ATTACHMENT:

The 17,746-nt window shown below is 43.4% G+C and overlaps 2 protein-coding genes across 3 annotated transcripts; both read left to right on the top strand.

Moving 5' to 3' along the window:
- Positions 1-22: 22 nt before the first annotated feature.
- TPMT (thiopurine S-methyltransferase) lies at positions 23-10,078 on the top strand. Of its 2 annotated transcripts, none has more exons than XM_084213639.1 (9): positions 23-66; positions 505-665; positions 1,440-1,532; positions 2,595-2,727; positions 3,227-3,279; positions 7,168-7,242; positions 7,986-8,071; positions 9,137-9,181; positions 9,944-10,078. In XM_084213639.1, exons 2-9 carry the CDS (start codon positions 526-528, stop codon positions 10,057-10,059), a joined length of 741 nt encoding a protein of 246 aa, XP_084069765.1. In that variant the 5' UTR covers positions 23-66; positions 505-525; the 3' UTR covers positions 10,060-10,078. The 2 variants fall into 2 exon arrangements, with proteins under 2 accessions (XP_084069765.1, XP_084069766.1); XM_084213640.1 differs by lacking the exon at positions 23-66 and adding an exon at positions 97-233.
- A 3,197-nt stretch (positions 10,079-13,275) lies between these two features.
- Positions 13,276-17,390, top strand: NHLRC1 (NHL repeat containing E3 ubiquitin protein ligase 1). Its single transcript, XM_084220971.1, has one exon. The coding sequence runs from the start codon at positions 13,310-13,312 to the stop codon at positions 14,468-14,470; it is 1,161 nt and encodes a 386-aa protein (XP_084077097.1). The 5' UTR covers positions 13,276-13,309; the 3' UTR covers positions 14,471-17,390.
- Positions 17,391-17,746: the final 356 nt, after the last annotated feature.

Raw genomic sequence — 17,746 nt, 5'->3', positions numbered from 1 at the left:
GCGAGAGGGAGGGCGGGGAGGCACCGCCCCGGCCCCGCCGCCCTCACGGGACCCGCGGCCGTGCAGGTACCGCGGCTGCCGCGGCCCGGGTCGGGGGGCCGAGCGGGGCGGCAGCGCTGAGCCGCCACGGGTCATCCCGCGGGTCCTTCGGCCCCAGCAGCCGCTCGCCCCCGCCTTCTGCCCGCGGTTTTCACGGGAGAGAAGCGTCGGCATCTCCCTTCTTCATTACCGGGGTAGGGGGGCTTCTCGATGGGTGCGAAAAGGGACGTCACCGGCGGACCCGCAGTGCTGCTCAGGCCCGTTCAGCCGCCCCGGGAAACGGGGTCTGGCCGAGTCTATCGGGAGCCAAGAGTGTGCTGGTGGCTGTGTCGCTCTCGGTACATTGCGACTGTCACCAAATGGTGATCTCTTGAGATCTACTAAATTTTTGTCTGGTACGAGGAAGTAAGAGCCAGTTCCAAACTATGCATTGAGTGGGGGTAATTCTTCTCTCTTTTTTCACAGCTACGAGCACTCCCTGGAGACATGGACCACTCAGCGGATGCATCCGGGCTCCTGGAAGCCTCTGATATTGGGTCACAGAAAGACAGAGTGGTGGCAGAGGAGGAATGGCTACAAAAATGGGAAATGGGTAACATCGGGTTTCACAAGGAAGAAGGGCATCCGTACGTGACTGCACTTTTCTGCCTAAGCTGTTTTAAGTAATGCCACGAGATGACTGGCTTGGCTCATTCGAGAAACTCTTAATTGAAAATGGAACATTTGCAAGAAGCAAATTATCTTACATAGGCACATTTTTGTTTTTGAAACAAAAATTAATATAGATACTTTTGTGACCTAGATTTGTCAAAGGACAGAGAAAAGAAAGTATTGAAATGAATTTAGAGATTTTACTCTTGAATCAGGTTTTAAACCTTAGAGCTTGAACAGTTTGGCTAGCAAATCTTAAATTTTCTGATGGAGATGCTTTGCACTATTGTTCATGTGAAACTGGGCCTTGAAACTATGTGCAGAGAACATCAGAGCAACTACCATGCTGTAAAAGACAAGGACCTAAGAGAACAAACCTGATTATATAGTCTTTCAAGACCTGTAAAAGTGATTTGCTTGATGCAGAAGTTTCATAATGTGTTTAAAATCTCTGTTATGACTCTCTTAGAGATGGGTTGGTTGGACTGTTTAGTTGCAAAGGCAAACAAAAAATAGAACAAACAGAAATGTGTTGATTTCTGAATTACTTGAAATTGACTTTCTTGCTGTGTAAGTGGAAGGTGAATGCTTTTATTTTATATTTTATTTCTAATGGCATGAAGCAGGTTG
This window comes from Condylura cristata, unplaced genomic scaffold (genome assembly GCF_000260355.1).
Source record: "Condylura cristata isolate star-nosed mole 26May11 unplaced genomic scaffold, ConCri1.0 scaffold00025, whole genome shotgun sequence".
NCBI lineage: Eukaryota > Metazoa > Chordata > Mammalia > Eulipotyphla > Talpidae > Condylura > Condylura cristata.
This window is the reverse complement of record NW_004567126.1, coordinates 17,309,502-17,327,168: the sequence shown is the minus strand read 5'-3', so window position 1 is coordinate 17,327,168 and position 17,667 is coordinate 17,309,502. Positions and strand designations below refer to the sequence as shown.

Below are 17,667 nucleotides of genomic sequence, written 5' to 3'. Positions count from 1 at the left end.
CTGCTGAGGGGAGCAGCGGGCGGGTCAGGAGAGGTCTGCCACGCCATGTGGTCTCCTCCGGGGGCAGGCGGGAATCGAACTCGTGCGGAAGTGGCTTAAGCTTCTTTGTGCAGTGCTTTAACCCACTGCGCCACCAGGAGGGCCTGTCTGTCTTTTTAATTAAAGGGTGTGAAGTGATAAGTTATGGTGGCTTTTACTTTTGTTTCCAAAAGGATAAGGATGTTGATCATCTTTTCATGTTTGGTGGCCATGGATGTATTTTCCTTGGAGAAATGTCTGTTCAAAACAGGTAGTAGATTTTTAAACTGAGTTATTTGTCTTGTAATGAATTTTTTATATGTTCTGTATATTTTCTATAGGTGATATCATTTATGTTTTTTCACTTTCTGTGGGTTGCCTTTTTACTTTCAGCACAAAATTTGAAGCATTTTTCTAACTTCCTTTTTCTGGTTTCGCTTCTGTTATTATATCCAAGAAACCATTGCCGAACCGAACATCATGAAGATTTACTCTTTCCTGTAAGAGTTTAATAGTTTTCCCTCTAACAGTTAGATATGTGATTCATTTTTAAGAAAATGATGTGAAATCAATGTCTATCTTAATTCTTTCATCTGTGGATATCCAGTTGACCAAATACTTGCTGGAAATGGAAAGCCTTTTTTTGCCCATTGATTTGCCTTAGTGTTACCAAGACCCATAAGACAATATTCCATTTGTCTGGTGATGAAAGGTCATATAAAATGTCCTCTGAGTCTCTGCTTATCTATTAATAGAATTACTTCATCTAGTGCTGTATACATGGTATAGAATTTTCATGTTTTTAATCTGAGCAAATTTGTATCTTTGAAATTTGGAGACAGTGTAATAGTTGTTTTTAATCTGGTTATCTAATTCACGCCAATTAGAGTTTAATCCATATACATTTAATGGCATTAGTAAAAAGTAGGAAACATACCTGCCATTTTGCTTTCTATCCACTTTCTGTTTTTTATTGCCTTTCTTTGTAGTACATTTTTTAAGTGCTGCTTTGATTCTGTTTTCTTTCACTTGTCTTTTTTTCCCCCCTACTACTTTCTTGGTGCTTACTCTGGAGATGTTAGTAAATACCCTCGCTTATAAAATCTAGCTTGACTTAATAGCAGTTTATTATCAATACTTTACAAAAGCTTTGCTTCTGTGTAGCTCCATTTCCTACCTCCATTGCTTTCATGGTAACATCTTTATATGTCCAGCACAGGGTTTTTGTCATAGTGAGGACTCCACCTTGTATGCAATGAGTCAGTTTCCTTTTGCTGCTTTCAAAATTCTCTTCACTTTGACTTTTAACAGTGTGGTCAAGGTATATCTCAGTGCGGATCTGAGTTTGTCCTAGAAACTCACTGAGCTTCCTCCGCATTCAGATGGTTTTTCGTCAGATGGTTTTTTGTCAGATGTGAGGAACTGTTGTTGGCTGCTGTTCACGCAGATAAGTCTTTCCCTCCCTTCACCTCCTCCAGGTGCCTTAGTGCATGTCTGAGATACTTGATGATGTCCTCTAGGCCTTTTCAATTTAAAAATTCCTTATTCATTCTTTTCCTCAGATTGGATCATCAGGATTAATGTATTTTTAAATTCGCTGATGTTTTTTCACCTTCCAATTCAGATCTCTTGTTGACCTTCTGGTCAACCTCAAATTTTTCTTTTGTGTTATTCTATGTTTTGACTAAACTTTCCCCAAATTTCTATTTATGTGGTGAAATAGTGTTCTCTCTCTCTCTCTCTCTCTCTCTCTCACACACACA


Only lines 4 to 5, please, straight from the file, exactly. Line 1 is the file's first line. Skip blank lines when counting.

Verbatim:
- TPMT (thiopurine S-methyltransferase) lies at positions 23-10,078 on the top strand. Of its 2 annotated transcripts, none has more exons than XM_084213639.1 (9): positions 23-66; positions 505-665; positions 1,440-1,532; positions 2,595-2,727; positions 3,227-3,279; positions 7,168-7,242; positions 7,986-8,071; positions 9,137-9,181; positions 9,944-10,078. In XM_084213639.1, exons 2-9 carry the CDS (start codon positions 526-528, stop codon positions 10,057-10,059), a joined length of 741 nt encoding a protein of 246 aa, XP_084069765.1. In that variant the 5' UTR covers positions 23-66; positions 505-525; the 3' UTR covers positions 10,060-10,078. The 2 variants fall into 2 exon arrangements, with proteins under 2 accessions (XP_084069765.1, XP_084069766.1); XM_084213640.1 differs by lacking the exon at positions 23-66 and adding an exon at positions 97-233.
- A 3,197-nt stretch (positions 10,079-13,275) lies between these two features.